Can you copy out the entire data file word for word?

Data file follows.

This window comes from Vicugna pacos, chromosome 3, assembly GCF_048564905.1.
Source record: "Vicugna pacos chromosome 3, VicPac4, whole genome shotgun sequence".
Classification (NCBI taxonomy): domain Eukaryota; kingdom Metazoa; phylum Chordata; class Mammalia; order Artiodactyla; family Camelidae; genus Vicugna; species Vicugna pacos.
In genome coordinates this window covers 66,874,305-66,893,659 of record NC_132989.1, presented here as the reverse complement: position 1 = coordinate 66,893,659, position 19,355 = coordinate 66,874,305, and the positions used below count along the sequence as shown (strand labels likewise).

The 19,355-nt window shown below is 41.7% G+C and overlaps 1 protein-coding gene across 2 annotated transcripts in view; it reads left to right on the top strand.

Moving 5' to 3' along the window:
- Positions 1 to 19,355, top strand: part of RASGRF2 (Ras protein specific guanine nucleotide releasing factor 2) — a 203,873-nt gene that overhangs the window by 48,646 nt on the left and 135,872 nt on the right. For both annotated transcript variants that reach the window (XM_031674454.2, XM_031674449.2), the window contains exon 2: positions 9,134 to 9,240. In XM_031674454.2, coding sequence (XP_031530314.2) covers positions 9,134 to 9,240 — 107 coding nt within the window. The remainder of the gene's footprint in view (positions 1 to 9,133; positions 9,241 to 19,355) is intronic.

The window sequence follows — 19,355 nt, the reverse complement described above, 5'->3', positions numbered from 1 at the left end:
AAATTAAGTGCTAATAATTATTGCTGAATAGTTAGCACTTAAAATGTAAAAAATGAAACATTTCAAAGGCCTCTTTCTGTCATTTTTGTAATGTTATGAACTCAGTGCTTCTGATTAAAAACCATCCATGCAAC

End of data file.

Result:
This window comes from Vicugna pacos, chromosome 3, assembly GCF_048564905.1.
Source record: "Vicugna pacos chromosome 3, VicPac4, whole genome shotgun sequence".
Classification (NCBI taxonomy): domain Eukaryota; kingdom Metazoa; phylum Chordata; class Mammalia; order Artiodactyla; family Camelidae; genus Vicugna; species Vicugna pacos.
In genome coordinates this window covers 66,874,305-66,893,659 of record NC_132989.1, presented here as the reverse complement: position 1 = coordinate 66,893,659, position 19,355 = coordinate 66,874,305, and the positions used below count along the sequence as shown (strand labels likewise).

The 19,355-nt window shown below is 41.7% G+C and overlaps 1 protein-coding gene across 2 annotated transcripts in view; it reads left to right on the top strand.

Moving 5' to 3' along the window:
- Positions 1 to 19,355, top strand: part of RASGRF2 (Ras protein specific guanine nucleotide releasing factor 2) — a 203,873-nt gene that overhangs the window by 48,646 nt on the left and 135,872 nt on the right. For both annotated transcript variants that reach the window (XM_031674454.2, XM_031674449.2), the window contains exon 2: positions 9,134 to 9,240. In XM_031674454.2, coding sequence (XP_031530314.2) covers positions 9,134 to 9,240 — 107 coding nt within the window. The remainder of the gene's footprint in view (positions 1 to 9,133; positions 9,241 to 19,355) is intronic.

The window sequence follows — 19,355 nt, the reverse complement described above, 5'->3', positions numbered from 1 at the left end:
AAATTAAGTGCTAATAATTATTGCTGAATAGTTAGCACTTAAAATGTAAAAAATGAAACATTTCAAAGGCCTCTTTCTGTCATTTTTGTAATGTTATGAACTCAGTGCTTCTGATTAAAAACCATCCATGCAAC